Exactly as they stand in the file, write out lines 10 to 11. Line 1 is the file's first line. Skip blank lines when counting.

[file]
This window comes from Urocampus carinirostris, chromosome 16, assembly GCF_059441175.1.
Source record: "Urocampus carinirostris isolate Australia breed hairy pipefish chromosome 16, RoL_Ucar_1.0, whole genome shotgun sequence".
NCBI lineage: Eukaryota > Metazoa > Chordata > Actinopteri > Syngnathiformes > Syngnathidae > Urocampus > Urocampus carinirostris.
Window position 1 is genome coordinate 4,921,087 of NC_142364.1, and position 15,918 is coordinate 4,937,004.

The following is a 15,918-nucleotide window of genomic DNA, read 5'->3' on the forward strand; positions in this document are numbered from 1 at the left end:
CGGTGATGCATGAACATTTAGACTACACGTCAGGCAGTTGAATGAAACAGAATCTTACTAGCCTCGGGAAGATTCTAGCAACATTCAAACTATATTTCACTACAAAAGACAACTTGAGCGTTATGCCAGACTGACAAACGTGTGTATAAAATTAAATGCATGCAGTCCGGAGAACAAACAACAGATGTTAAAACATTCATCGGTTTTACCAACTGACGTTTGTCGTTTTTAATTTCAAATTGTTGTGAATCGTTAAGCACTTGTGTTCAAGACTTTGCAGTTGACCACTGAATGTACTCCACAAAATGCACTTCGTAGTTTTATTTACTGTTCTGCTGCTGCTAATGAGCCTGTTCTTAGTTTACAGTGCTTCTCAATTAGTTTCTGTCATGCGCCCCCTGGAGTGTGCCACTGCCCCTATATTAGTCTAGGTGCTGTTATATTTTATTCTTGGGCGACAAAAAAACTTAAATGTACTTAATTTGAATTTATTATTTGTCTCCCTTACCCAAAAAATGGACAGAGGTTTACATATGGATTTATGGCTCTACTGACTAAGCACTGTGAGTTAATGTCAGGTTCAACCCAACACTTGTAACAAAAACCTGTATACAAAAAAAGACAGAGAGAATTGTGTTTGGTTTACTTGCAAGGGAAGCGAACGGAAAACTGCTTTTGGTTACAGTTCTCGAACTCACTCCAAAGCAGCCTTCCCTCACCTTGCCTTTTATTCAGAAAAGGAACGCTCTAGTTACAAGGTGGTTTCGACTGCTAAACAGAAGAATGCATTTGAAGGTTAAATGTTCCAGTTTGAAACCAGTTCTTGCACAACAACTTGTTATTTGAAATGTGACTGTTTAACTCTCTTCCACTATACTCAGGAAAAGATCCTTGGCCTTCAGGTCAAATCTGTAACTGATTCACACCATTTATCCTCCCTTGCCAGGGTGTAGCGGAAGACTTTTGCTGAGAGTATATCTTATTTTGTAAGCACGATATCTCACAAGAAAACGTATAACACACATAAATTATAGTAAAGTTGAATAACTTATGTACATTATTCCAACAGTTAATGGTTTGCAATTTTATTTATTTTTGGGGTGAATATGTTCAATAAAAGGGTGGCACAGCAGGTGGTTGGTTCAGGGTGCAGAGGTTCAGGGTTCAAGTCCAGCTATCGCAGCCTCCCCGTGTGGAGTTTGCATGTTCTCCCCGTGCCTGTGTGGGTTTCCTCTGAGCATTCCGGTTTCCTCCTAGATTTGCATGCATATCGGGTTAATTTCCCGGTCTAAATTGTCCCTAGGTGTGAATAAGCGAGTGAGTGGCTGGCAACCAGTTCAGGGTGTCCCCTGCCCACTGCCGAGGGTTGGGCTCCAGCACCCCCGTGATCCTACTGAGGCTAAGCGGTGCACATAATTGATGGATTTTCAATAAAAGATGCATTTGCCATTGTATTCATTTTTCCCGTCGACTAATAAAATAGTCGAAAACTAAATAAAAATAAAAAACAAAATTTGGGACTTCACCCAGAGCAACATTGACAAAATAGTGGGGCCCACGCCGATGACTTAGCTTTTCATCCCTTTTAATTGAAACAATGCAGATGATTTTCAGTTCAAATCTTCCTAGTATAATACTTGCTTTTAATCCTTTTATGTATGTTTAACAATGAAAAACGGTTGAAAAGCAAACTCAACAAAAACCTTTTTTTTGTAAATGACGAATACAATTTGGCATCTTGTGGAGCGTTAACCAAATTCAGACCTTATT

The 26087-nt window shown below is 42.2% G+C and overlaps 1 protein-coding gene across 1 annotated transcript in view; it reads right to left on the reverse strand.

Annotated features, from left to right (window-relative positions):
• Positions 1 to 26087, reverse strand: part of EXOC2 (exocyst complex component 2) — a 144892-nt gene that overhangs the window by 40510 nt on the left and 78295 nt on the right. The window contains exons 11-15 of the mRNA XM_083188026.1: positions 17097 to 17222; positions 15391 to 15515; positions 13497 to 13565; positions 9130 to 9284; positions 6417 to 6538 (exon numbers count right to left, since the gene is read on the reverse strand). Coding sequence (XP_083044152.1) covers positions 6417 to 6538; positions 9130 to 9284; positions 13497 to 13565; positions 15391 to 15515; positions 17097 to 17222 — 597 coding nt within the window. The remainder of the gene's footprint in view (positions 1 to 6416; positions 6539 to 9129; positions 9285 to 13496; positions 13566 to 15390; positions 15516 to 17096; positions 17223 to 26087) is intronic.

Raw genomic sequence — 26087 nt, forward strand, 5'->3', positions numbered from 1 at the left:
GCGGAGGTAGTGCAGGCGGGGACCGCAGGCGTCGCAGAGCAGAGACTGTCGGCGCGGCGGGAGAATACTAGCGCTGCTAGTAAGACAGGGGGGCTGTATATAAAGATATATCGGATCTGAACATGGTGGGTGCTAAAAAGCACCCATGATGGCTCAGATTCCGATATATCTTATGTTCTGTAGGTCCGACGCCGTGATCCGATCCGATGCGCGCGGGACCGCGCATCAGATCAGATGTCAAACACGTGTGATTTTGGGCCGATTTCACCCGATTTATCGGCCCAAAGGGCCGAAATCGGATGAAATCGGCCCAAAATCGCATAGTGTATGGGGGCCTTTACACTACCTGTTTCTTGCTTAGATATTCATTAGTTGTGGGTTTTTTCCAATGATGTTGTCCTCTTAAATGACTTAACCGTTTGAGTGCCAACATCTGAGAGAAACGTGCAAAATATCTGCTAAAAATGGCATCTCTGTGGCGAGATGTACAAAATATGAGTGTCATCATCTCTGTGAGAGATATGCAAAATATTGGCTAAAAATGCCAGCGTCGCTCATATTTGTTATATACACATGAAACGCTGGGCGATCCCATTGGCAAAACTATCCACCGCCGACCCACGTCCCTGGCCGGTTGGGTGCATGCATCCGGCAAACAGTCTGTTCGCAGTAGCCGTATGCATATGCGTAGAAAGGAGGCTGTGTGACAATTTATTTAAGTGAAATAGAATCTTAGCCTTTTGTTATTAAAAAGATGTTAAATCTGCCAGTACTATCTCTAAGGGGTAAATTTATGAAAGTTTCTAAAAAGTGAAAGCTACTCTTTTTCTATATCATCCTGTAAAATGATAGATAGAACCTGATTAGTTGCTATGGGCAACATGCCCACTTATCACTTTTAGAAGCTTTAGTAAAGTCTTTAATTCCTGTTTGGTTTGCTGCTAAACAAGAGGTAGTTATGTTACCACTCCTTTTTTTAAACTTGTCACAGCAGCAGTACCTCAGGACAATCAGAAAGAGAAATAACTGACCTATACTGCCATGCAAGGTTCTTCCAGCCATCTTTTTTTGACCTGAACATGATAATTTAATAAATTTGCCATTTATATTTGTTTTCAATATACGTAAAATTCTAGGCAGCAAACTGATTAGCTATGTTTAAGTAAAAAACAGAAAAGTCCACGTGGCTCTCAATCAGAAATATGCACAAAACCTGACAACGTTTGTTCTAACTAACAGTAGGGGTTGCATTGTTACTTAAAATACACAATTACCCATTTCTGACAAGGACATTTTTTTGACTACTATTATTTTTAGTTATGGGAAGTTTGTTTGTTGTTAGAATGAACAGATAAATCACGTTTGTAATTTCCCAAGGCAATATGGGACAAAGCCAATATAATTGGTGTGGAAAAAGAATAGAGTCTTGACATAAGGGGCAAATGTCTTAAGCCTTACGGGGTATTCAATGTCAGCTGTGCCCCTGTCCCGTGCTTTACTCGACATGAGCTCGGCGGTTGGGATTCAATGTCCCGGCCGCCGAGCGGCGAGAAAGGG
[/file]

Raw genomic sequence — 26087 nt, forward strand, 5'->3', positions numbered from 1 at the left:
GCGGAGGTAGTGCAGGCGGGGACCGCAGGCGTCGCAGAGCAGAGACTGTCGGCGCGGCGGGAGAATACTAGCGCTGCTAGTAAGACAGGGGGGCTGTATATAAAGATATATCGGATCTGAACATGGTGGGTGCTAAAAAGCACCCATGATGGCTCAGATTCCGATATATCTTATGTTCTGTAGGTCCGACGCCGTGATCCGATCCGATGCGCGCGGGACCGCGCATCAGATCAGATGTCAAACACGTGTGATTTTGGGCCGATTTCACCCGATTTATCGGCCCAAAGGGCCGAAATCGGATGAAATCGGCCCAAAATCGCATAGTGTATGGGGGCCTTTACACTACCTGTTTCTTGCTTAGATATTCATTAGTTGTGGGTTTTTTCCAATGATGTTGTCCTCTTAAATGACTTAACCGTTTGAGTGCCAACATCTGAGAGAAACGTGCAAAATATCTGCTAAAAATGGCATCTCTGTGGCGAGATGTACAAAATATGAGTGTCATCATCTCTGTGAGAGATATGCAAAATATTGGCTAAAAATGCCAGCGTCGCTCATATTTGTTATATACACATGAAACGCTGGGCGATCCCATTGGCAAAACTATCCACCGCCGACCCACGTCCCTGGCCGGTTGGGTGCATGCATCCGGCAAACAGTCTGTTCGCAGTAGCCGTATGCATATGCGTAGAAAGGAGGCTGTGTGACAATTTATTTAAGTGAAATAGAATCTTAGCCTTTTGTTATTAAAAAGATGTTAAATCTGCCAGTACTATCTCTAAGGGGTAAATTTATGAAAGTTTCTAAAAAGTGAAAGCTACTCTTTTTCTATATCATCCTGTAAAATGATAGATAGAACCTGATTAGTTGCTATGGGCAACATGCCCACTTATCACTTTTAGAAGCTTTAGTAAAGTCTTTAATTCCTGTTTGGTTTGCTGCTAAACAAGAGGTAGTTATGTTACCACTCCTTTTTTTAAACTTGTCACAGCAGCAGTACCTCAGGACAATCAGAAAGAGAAATAACTGACCTATACTGCCATGCAAGGTTCTTCCAGCCATCTTTTTTTGACCTGAACATGATAATTTAATAAATTTGCCATTTATATTTGTTTTCAATATACGTAAAATTCTAGGCAGCAAACTGATTAGCTATGTTTAAGTAAAAAACAGAAAAGTCCACGTGGCTCTCAATCAGAAATATGCACAAAACCTGACAACGTTTGTTCTAACTAACAGTAGGGGTTGCATTGTTACTTAAAATACACAATTACCCATTTCTGACAAGGACATTTTTTTGACTACTATTATTTTTAGTTATGGGAAGTTTGTTTGTTGTTAGAATGAACAGATAAATCACGTTTGTAATTTCCCAAGGCAATATGGGACAAAGCCAATATAATTGGTGTGGAAAAAGAATAGAGTCTTGACATAAGGGGCAAATGTCTTAAGCCTTACGGGGTATTCAATGTCAGCTGTGCCCCTGTCCCGTGCTTTACTCGACATGAGCTCGGCGGTTGGGATTCAATGTCCCGGCCGCCGAGCGGCGAGAAAGGG